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Old 17-12-2016, 04:40 PM
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New filter technique- NIR

Seen this everyone? Looks impressive and very different. Serious hours required it seems. Will try this year hopefully.

https://www.astrobin.com/gear/15177/astrodon-sloan-i

http://www.cloudynights.com/index.ph...and-Hyperstar?

Just when you thought you had enough filters!
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Old 17-12-2016, 04:58 PM
glend (Glen)
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In terms of the question asked by the CN original poster, the ASI1600MM-C does not block IR with the sensor window. Bandpass will be determined by the filter you place in front of it. ZWO does have a spectrum chart for the glass sensor window - not to be confused with the sensor cover glass which is typically clear. So NIR can be captured.
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Old 18-12-2016, 09:14 PM
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Yeah that's pretty interesting...I've got a couple of filters for planetary that are up in the IR so I'll have to check their bandpass
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Old 18-12-2016, 10:04 PM
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SimmoW (SIMON)
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Great Dunk, post when you check it out!

Ive found some SLR lens filters that only pass above 720, wondering if that might be worth trying before going the Astrodon route, at least for wider field work.
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Old 18-12-2016, 11:09 PM
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You can try a HOYA R72 ..... for 720nm +

See attached

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Old 19-12-2016, 11:28 AM
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Quote:
Originally Posted by SimmoW View Post
Great Dunk, post when you check it out!

Ive found some SLR lens filters that only pass above 720, wondering if that might be worth trying before going the Astrodon route, at least for wider field work.
Sure thing, just need the clouds to shift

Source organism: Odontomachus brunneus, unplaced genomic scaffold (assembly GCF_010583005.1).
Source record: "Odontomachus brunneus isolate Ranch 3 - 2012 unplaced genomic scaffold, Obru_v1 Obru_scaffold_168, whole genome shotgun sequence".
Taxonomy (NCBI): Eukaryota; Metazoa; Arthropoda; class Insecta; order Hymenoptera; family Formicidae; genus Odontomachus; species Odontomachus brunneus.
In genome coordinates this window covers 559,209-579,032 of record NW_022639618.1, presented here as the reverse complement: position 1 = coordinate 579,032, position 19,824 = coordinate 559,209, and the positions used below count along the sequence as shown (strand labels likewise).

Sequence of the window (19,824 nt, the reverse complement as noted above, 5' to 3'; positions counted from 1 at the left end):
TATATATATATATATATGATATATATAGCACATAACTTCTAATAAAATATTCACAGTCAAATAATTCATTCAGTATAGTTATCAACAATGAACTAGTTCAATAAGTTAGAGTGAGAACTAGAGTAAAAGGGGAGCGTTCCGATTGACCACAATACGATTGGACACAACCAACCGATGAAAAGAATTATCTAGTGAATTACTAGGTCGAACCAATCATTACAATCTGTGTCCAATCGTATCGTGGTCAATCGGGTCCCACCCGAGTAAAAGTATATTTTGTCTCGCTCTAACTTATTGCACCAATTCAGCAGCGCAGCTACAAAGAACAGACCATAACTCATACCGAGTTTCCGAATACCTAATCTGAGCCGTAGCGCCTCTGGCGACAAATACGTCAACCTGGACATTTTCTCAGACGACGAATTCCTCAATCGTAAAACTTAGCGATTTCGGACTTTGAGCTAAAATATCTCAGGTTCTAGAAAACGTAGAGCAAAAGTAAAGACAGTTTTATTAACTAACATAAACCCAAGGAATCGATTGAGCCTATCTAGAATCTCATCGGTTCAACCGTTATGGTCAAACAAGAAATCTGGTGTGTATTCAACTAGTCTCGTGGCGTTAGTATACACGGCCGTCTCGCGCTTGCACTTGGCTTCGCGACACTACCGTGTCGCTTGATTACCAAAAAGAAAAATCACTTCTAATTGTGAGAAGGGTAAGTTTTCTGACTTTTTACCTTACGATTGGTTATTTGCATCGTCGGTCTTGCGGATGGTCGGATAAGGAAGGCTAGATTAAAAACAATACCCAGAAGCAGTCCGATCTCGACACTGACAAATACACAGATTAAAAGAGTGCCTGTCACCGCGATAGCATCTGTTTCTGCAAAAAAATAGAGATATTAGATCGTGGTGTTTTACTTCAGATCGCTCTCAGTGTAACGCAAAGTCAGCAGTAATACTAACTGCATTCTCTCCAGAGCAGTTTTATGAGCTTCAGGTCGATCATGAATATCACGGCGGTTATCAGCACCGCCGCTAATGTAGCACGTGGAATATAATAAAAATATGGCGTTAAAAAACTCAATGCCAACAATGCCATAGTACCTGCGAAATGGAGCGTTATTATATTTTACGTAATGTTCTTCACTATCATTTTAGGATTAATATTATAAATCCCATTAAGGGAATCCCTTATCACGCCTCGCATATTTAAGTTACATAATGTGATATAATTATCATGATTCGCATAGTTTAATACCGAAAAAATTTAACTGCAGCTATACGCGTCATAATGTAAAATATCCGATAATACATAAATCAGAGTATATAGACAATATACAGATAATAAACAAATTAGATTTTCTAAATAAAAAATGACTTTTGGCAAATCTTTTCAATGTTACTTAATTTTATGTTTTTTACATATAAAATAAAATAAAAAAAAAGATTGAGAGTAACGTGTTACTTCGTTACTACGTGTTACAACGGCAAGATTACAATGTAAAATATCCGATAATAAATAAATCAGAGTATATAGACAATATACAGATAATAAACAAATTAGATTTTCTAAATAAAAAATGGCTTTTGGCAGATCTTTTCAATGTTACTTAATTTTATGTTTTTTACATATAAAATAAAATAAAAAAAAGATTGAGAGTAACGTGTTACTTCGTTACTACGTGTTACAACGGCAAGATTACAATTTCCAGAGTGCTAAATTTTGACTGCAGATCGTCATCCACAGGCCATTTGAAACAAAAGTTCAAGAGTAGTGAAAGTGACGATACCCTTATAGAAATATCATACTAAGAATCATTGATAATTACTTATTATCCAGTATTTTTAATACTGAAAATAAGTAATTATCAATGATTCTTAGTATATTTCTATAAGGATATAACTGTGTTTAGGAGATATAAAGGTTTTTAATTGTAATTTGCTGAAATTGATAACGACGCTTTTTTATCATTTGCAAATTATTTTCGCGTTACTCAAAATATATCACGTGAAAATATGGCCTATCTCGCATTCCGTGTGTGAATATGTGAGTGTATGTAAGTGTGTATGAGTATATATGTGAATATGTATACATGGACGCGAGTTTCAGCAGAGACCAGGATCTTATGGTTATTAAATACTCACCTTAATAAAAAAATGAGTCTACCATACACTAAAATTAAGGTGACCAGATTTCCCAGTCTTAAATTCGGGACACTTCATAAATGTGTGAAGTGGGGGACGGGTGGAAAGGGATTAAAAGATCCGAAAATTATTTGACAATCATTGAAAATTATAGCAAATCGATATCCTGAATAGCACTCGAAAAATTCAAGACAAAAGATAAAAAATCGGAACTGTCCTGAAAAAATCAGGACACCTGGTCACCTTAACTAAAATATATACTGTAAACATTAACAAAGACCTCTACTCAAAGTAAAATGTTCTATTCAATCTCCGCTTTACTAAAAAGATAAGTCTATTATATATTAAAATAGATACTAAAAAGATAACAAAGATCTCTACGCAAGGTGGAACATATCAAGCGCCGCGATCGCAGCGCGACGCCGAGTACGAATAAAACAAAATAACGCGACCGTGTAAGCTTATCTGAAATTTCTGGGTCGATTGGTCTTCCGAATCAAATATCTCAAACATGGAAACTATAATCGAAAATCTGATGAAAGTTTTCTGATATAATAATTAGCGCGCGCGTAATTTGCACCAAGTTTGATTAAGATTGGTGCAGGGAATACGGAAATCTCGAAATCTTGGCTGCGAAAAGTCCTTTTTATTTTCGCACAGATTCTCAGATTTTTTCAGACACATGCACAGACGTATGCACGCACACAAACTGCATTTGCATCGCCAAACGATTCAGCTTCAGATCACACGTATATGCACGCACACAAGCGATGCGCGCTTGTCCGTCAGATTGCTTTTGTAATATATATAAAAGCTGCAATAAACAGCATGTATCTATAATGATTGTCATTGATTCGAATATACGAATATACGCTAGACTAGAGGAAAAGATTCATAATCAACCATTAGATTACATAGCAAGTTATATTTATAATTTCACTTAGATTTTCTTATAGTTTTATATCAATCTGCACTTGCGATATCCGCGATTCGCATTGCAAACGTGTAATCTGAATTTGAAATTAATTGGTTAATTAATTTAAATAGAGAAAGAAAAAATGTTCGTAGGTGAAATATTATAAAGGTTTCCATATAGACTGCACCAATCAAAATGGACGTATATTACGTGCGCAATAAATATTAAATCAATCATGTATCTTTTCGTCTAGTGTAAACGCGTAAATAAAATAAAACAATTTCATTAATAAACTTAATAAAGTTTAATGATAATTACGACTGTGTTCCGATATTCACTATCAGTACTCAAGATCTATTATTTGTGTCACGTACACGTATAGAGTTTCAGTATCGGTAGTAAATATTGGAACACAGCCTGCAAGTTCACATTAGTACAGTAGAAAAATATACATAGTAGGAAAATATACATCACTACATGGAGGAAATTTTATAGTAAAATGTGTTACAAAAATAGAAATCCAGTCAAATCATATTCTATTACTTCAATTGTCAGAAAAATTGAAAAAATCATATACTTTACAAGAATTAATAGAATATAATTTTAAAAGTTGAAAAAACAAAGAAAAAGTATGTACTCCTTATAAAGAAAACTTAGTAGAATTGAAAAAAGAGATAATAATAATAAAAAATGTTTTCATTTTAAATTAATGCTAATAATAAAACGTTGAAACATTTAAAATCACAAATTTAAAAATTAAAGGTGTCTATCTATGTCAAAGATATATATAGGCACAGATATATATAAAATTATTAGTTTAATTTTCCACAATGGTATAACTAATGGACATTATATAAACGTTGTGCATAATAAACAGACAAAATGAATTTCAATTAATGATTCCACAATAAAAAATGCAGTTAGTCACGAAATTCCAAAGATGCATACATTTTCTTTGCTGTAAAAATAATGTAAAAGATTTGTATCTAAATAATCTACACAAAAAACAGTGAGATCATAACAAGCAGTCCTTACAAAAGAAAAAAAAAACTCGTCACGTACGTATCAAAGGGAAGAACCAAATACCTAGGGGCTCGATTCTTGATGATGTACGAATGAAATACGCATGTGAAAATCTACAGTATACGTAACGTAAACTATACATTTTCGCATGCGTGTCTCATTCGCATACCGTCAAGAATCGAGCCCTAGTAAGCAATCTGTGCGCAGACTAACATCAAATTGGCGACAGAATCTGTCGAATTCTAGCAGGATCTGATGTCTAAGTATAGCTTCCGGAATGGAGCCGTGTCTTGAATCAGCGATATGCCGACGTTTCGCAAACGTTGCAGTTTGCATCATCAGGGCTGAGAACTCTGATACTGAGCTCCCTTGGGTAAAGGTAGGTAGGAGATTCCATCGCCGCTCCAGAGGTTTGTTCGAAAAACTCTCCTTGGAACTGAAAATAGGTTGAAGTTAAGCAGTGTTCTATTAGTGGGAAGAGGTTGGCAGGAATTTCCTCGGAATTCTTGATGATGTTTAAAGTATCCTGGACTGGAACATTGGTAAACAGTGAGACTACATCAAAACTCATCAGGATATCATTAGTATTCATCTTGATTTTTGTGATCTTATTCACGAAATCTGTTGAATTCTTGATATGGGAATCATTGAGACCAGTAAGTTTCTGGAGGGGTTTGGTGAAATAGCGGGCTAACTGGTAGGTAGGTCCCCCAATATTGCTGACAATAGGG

I've got both 742 and 807 filters from Astronomik ProPlanet series that claim >96% transmittance.

I don't see why a SLR lens wouldn't work well...surely much of a muchness?
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Old 19-12-2016, 01:52 PM
glend (Glen)
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Gents can i just raise the issue of "focusing" a filter that does not pass visual light. Astronomik comment on this in their literature, pointing out the 642mm IR Pass facilitates focusing as it has a component of visible spectrum. Since they claim these filters are parafocal one might assume if you can focus one that passes visible light then you might assume the 742 or 807 are also in focus. I would like to know how people shooting with the deep ir pass filters achieve focus, do you pick a bright object for focus then move to your target, assuming parafocus will be ok, or are test subs required to check?
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Old 19-12-2016, 02:09 PM
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Quote:
Originally Posted by glend View Post
Gents can i just raise the issue of "focusing" a filter that does not pass visual light. Astronomik comment on this in their literature, pointing out the 642mm IR Pass facilitates focusing as it has a component of visible spectrum. Since they claim these filters are parafocal one might assume if you can focus one that passes visible light then you might assume the 742 or 807 are also in focus. I would like to know how people shooting with the deep ir pass filters achieve focus, do you pick a bright object for focus then move to your target, assuming parafocus will be ok, or are test subs required to check?
IF using a camera lens .....Some camera lenses are marked for infinity focus at infra red as well as the normal infinity focus (visible light) and the trick is normally to focus in visible light (without filter installed) then apply the difference marked between infinity IR focus and infinity visible light focus to your current focus setting to obtain what should be the correct setting on the same object with the Infra red filter fitted. This works better for focus near infinity, which is where you want it for astro, but not necessarily always perfectly for terrestrial photography at the other close (non-infinity) end of the focus scale.